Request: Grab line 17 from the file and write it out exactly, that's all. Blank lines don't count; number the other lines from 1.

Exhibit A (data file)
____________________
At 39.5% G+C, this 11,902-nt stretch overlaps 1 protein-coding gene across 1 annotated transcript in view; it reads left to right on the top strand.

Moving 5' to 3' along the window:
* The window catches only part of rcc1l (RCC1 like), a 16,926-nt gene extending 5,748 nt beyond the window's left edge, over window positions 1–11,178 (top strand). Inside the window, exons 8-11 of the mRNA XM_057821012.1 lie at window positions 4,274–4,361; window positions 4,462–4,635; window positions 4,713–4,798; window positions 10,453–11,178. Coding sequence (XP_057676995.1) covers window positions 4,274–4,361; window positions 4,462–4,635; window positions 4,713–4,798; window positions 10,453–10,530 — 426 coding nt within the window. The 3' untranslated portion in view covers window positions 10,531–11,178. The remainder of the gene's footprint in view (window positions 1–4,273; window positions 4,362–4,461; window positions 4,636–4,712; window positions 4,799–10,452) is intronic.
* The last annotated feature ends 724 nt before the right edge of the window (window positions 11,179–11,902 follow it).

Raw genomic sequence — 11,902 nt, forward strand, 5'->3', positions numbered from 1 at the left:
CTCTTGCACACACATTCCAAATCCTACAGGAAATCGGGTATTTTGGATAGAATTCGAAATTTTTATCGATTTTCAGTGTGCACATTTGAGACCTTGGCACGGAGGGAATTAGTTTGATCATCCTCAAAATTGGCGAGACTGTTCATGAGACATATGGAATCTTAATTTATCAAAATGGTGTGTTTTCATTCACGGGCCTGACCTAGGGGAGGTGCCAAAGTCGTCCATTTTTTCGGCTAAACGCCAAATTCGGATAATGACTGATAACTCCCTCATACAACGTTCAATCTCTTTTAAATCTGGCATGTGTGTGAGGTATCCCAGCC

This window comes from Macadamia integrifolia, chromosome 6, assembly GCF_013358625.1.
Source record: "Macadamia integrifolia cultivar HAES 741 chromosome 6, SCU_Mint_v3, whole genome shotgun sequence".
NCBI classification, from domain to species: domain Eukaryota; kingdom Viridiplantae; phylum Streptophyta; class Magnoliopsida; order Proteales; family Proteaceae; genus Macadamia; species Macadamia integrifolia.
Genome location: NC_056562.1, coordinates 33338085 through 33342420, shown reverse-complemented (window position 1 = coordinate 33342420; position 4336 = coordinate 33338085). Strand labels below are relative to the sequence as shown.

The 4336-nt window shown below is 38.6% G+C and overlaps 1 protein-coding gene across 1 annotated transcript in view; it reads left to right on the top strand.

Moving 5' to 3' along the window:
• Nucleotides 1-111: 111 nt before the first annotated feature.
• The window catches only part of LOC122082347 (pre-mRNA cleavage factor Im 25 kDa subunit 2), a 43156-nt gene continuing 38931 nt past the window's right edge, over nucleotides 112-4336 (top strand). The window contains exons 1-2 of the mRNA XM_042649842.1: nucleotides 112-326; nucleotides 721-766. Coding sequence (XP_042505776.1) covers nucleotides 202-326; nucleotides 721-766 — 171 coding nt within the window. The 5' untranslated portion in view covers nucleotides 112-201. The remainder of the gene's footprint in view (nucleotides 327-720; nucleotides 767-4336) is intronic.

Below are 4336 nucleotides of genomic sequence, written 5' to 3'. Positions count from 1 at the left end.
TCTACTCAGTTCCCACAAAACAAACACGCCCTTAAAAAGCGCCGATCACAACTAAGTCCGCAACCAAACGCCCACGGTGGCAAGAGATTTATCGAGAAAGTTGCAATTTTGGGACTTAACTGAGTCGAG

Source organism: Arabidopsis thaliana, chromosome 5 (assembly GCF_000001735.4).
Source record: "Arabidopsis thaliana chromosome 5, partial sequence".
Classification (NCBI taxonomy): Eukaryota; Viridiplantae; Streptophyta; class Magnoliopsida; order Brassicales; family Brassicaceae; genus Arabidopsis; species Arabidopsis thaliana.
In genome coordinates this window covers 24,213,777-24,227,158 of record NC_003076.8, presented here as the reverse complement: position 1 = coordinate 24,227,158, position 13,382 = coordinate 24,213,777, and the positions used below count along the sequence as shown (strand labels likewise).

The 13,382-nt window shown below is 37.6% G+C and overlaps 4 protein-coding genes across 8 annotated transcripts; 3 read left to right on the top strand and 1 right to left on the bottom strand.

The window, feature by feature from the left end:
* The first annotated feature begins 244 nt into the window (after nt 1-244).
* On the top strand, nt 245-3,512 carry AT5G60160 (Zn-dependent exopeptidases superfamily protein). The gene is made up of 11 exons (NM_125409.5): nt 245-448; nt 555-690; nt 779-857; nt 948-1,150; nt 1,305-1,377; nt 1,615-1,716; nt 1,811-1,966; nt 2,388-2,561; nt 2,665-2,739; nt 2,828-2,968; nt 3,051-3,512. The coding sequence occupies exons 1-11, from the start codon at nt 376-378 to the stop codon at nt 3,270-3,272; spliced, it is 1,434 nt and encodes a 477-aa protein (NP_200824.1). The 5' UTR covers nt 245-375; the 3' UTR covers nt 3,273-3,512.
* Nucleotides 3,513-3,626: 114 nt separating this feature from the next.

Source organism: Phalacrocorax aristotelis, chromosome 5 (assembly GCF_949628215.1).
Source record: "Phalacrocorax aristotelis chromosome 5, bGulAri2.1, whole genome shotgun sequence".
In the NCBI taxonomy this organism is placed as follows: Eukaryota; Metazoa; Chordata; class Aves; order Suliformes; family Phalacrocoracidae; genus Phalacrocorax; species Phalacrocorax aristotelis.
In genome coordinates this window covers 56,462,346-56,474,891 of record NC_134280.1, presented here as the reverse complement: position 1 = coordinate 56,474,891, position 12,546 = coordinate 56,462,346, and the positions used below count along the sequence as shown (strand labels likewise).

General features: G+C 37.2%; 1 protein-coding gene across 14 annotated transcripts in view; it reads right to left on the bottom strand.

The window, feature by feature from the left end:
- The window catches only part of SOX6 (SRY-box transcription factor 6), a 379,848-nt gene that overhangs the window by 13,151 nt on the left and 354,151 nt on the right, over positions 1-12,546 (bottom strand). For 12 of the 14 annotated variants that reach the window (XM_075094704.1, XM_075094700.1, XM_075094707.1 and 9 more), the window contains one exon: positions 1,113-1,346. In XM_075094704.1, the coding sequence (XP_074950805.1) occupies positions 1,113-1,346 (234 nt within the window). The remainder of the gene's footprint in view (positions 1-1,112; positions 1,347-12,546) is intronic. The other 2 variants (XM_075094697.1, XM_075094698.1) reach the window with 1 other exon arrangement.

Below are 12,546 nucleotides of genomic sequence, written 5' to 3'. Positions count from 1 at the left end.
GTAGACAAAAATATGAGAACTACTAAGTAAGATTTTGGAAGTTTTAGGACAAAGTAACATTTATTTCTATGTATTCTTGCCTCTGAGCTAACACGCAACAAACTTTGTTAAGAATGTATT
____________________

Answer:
Source organism: Arabidopsis thaliana, chromosome 5 (assembly GCF_000001735.4).